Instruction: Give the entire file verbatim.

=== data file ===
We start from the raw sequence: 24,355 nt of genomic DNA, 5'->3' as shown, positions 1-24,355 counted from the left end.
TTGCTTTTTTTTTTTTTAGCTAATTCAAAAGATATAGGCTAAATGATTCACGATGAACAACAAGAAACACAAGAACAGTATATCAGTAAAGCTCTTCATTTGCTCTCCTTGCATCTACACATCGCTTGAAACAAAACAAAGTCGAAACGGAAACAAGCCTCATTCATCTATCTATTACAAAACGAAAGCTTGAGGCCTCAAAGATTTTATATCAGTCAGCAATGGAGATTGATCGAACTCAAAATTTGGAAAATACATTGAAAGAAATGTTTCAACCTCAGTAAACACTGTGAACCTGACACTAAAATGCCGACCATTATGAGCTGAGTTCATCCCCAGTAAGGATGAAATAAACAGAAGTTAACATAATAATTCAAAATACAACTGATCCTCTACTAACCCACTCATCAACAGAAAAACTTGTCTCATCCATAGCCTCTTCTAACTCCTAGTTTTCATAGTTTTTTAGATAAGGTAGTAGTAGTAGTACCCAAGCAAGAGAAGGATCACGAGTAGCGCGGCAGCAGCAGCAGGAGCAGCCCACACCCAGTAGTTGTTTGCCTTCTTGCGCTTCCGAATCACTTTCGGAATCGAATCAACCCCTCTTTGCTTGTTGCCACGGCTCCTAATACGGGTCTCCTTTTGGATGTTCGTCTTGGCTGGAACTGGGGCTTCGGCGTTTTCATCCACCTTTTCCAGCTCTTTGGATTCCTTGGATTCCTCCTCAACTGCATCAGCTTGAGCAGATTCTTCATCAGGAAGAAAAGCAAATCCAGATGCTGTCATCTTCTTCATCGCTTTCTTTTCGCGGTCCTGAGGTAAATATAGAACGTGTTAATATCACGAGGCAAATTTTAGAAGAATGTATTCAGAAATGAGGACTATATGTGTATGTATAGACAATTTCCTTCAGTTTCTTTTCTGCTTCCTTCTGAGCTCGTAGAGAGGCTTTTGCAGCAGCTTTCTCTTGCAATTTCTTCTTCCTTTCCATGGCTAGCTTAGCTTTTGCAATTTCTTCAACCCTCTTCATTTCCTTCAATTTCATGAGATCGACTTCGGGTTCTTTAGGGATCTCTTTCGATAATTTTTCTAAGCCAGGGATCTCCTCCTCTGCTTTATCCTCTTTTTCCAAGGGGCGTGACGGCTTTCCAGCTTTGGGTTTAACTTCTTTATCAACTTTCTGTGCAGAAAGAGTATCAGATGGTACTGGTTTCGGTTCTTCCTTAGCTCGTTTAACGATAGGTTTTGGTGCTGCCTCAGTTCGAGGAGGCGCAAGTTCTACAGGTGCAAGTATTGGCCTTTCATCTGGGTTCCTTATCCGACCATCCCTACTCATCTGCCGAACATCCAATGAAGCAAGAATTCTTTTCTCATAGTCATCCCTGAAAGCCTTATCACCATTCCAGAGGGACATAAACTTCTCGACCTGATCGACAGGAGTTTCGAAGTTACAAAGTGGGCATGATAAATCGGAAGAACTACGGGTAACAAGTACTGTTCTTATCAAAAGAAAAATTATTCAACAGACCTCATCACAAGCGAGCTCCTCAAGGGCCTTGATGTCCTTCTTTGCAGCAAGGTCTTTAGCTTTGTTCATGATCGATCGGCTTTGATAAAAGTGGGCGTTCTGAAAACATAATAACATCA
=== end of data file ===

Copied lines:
We start from the raw sequence: 24,355 nt of genomic DNA, 5'->3' as shown, positions 1-24,355 counted from the left end.
TTGCTTTTTTTTTTTTTAGCTAATTCAAAAGATATAGGCTAAATGATTCACGATGAACAACAAGAAACACAAGAACAGTATATCAGTAAAGCTCTTCATTTGCTCTCCTTGCATCTACACATCGCTTGAAACAAAACAAAGTCGAAACGGAAACAAGCCTCATTCATCTATCTATTACAAAACGAAAGCTTGAGGCCTCAAAGATTTTATATCAGTCAGCAATGGAGATTGATCGAACTCAAAATTTGGAAAATACATTGAAAGAAATGTTTCAACCTCAGTAAACACTGTGAACCTGACACTAAAATGCCGACCATTATGAGCTGAGTTCATCCCCAGTAAGGATGAAATAAACAGAAGTTAACATAATAATTCAAAATACAACTGATCCTCTACTAACCCACTCATCAACAGAAAAACTTGTCTCATCCATAGCCTCTTCTAACTCCTAGTTTTCATAGTTTTTTAGATAAGGTAGTAGTAGTAGTACCCAAGCAAGAGAAGGATCACGAGTAGCGCGGCAGCAGCAGCAGGAGCAGCCCACACCCAGTAGTTGTTTGCCTTCTTGCGCTTCCGAATCACTTTCGGAATCGAATCAACCCCTCTTTGCTTGTTGCCACGGCTCCTAATACGGGTCTCCTTTTGGATGTTCGTCTTGGCTGGAACTGGGGCTTCGGCGTTTTCATCCACCTTTTCCAGCTCTTTGGATTCCTTGGATTCCTCCTCAACTGCATCAGCTTGAGCAGATTCTTCATCAGGAAGAAAAGCAAATCCAGATGCTGTCATCTTCTTCATCGCTTTCTTTTCGCGGTCCTGAGGTAAATATAGAACGTGTTAATATCACGAGGCAAATTTTAGAAGAATGTATTCAGAAATGAGGACTATATGTGTATGTATAGACAATTTCCTTCAGTTTCTTTTCTGCTTCCTTCTGAGCTCGTAGAGAGGCTTTTGCAGCAGCTTTCTCTTGCAATTTCTTCTTCCTTTCCATGGCTAGCTTAGCTTTTGCAATTTCTTCAACCCTCTTCATTTCCTTCAATTTCATGAGATCGACTTCGGGTTCTTTAGGGATCTCTTTCGATAATTTTTCTAAGCCAGGGATCTCCTCCTCTGCTTTATCCTCTTTTTCCAAGGGGCGTGACGGCTTTCCAGCTTTGGGTTTAACTTCTTTATCAACTTTCTGTGCAGAAAGAGTATCAGATGGTACTGGTTTCGGTTCTTCCTTAGCTCGTTTAACGATAGGTTTTGGTGCTGCCTCAGTTCGAGGAGGCGCAAGTTCTACAGGTGCAAGTATTGGCCTTTCATCTGGGTTCCTTATCCGACCATCCCTACTCATCTGCCGAACATCCAATGAAGCAAGAATTCTTTTCTCATAGTCATCCCTGAAAGCCTTATCACCATTCCAGAGGGACATAAACTTCTCGACCTGATCGACAGGAGTTTCGAAGTTACAAAGTGGGCATGATAAATCGGAAGAACTACGGGTAACAAGTACTGTTCTTATCAAAAGAAAAATTATTCAACAGACCTCATCACAAGCGAGCTCCTCAAGGGCCTTGATGTCCTTCTTTGCAGCAAGGTCTTTAGCTTTGTTCATGATCGATCGGCTTTGATAAAAGTGGGCGTTCTGAAAACATAATAACATCA